The Johnny’s Workbench exhibit wasn’t very crowded so we decided to check that out. You really need to supervise your kids here because there are real saws (dulled down, but still) and other tools that they probably haven’t been exposed to before. We really enjoyed this exhibit. If you rent, there aren’t very many places that your little one can get exposure to using all of these tools, so my son had a lot of fun exploring and figuring out how to use the different tools. The plumbing section was his favorite.

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I don’t think he missed his calling as a plumber!

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The Common at Boston Children’s Museum

The Common is a large area with pianos, giant checkers, and a few other interactive pieces. It is also where the 2nd-floor bathrooms are located and would probably be a good place to nurse if you need to.

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Giant checkers in The Common exhibit

Construction Zone at Boston Children’s Museum

The 2nd floor started to get pretty packed, so we went up to the 3rd floor and found the Construction Zone. This is basically an entire room filled with interconnected ramps and stocked with toy trucks. It was also the least crowded place in the whole museum. We stayed here for about 45 minutes before I realized it was 1:00 and we needed to eat lunch.

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Construction Zone at Boston Children’s Museum

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Kids can climb through the bridges that string across the ceiling
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Or crawl through the tunnels on the ground of the Construction Zone

What’s to eat at the Boston Children’s Museum?

There is an Au Bon Pain attached to the museum. We waited in line for 25 minutes to get our food. For gluten free, you are limited to their pre-packaged salads and snack containers filled with fruit, nuts, and cheese. They also have gluten free pre-packaged brownies and chips. This is another area where it is helpful to have 2 parents. There were no tables available for us to sit at in the Au Bon Pain or in the adjacent lunch room (where you can eat food that you brought yourself) because other families had sent one adult to save a table for them. My son and I ended up having a “picnic” on the floor in the hallway as a result. In retrospect, we would have been much better off leaving and going to a restaurant or café to eat and coming back.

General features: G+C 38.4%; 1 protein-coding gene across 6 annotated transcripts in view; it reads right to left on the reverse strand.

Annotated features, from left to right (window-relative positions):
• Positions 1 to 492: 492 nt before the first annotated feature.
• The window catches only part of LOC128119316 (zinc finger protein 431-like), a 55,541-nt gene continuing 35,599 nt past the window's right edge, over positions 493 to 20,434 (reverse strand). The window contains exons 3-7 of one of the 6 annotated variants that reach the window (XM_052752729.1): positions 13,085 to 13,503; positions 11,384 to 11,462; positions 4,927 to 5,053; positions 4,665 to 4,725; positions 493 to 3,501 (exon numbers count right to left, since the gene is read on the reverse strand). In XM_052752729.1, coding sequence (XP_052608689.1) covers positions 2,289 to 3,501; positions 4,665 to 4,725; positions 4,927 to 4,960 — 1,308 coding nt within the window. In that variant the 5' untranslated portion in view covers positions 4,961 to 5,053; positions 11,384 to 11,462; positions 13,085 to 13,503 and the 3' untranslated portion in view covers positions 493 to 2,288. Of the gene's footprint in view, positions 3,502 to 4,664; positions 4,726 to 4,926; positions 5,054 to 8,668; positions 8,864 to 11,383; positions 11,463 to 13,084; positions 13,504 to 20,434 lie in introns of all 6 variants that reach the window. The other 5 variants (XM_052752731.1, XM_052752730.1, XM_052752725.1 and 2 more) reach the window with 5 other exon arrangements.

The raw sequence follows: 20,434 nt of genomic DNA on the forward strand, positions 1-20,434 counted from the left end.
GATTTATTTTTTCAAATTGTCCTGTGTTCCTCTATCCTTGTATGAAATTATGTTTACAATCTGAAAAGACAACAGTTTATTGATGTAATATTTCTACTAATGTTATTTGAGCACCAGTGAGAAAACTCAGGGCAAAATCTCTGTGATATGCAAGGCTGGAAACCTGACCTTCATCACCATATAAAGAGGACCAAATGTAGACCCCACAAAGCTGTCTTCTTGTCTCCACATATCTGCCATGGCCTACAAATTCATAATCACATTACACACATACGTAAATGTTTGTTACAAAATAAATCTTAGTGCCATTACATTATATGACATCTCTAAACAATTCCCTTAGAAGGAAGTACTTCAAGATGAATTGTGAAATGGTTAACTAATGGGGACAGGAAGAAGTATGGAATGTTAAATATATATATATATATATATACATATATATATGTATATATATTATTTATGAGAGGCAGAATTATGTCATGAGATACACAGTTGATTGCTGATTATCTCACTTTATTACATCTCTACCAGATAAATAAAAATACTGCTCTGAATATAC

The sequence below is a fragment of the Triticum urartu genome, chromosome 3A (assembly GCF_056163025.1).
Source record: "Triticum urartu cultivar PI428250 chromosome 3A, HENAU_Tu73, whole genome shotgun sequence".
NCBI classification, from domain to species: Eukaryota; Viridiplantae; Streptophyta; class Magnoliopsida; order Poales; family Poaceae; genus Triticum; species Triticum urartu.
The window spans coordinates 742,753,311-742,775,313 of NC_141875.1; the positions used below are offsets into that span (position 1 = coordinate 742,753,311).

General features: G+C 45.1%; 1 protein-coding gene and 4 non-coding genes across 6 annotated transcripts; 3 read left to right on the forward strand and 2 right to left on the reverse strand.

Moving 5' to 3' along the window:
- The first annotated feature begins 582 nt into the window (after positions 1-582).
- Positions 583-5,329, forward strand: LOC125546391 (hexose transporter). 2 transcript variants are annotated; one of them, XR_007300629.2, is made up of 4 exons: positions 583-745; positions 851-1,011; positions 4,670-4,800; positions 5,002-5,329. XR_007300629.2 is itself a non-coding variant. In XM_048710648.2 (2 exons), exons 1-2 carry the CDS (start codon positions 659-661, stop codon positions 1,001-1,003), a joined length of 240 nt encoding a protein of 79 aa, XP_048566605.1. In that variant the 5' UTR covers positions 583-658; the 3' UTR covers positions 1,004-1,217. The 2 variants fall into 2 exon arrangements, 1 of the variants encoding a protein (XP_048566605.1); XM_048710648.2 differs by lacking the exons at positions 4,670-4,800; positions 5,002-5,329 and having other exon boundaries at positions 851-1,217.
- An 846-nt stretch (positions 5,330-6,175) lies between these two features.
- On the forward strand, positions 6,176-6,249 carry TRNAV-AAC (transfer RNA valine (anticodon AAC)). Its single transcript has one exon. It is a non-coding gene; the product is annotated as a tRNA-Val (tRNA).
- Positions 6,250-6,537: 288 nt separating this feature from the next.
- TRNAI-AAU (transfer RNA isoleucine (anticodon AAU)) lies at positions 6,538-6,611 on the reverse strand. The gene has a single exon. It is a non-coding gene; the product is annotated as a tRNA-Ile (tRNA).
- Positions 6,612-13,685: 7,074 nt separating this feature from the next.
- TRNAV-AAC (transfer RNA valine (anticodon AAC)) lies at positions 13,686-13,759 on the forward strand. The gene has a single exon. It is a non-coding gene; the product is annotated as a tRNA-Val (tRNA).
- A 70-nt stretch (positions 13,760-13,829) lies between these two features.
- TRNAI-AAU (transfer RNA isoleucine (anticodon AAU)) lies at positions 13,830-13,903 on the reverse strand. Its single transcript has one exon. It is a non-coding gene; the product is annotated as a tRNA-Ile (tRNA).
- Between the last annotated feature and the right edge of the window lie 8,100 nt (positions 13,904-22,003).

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Having a “picnic” in the hallway at Boston Children’s Museum

Location and parking for Boston Children’s Museum, Boston, MA

The Boston Children’s Museum is located at 308 Congress Street, Boston, MA. You can take the MBTA to South Station and walk for 7 minutes to get there. If you prefer to drive, the cheapest weekend parking available within a reasonable walking distance is $14 at Stillings Street Garage, which is a 5-minute walk from the museum.

Why such a low ranking for fun for all ages, worth every penny and would we go back?

There is a dedicated play space for ages 3 and under, but it was at capacity when we were there. Many of the exhibits are best suited for ages 5+. I’m pretty sure the ranking for worth every penny and would we go back will be higher once my kiddo is a little older, but I did not think it was worth $34 total for myself and a 3.5-year-old ($17 each).

Pro Tips for Boston Children’s Museum, Boston, MA

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Pro tip 1: Sullivan’s Hot Dogs, Ice Cream, and more is located in the Hood Milk bottle next to the museum. They sell coffee here and grown-up after grown-up kept getting out of line to buy coffee only to find out that they had to throw it away before entering the museum. They don’t search bags, so if you want to bring coffee in then you’ll need to make it at home, put it in a travel coffee mug, and stash it in your diaper bag or purse.

Pro tip 2: You can leave and come back (without waiting in line) as many times as you like on the same day so long as you still have the stamp on your hand. Be sure to keep your receipt in case the stamp washes off.

Pro tip 3: Bring your own food and drinks and eat them in the lunch room. 2 snack containers, 2 brownies, an orange juice, and a soda cost a whopping $27 at the Au Bon Pain. Lesson learned.

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This post was inspired by today’s daily prompt: Educate